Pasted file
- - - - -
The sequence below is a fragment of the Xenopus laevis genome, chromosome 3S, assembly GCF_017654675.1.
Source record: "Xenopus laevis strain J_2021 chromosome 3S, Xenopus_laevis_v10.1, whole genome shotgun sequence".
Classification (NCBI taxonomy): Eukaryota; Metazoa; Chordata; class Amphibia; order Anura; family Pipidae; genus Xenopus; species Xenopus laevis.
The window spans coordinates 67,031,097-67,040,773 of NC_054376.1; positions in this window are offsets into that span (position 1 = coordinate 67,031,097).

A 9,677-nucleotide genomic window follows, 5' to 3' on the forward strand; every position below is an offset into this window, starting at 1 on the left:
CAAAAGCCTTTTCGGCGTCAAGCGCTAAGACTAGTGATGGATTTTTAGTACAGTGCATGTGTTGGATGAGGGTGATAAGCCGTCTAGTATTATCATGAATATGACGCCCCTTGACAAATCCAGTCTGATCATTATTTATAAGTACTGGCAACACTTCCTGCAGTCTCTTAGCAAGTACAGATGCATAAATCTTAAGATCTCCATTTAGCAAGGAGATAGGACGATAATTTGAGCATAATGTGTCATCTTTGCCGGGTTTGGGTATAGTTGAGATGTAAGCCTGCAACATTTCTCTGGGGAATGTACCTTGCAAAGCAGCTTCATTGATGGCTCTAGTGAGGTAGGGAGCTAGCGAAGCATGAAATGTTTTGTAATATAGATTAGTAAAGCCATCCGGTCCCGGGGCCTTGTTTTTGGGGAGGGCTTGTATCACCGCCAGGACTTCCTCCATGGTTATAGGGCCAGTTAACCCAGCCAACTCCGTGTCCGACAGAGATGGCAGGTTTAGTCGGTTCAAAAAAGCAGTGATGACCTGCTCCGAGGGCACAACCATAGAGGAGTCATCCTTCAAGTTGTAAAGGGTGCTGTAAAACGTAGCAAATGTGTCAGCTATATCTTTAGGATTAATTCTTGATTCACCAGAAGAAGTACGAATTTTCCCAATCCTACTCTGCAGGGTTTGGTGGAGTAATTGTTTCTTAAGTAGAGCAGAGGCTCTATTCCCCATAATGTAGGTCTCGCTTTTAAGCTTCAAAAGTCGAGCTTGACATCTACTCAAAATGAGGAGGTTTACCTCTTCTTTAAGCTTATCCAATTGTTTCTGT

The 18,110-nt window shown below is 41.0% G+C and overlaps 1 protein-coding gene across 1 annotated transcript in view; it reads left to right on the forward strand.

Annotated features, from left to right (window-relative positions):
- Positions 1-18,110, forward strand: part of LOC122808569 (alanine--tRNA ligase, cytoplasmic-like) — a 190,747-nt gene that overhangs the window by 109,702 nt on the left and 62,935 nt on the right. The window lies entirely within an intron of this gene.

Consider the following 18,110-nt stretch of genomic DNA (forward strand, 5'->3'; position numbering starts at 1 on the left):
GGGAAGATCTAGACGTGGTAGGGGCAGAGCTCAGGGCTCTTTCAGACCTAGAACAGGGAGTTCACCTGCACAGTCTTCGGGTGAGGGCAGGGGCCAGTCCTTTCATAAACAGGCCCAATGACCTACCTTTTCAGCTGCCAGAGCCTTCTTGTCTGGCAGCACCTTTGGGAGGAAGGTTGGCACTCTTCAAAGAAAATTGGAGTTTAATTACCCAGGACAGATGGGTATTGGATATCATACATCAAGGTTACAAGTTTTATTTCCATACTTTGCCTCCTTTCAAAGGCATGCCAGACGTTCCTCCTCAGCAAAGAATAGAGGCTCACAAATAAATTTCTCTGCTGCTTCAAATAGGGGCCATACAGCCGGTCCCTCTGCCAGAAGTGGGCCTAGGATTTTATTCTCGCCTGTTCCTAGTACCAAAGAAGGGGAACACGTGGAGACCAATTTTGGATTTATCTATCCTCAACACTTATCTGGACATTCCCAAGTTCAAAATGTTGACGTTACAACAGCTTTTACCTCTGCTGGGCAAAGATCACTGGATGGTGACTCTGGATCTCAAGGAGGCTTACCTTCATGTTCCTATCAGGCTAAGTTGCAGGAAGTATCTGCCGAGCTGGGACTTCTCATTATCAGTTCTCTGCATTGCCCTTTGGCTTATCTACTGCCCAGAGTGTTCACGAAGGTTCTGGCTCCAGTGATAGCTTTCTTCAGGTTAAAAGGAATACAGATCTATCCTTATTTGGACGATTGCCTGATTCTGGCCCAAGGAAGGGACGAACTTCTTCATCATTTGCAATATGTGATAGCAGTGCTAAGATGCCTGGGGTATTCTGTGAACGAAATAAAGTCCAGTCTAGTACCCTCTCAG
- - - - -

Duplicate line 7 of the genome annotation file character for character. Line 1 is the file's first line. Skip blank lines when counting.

The 18,110-nt window shown below is 41.0% G+C and overlaps 1 protein-coding gene across 1 annotated transcript in view; it reads left to right on the forward strand.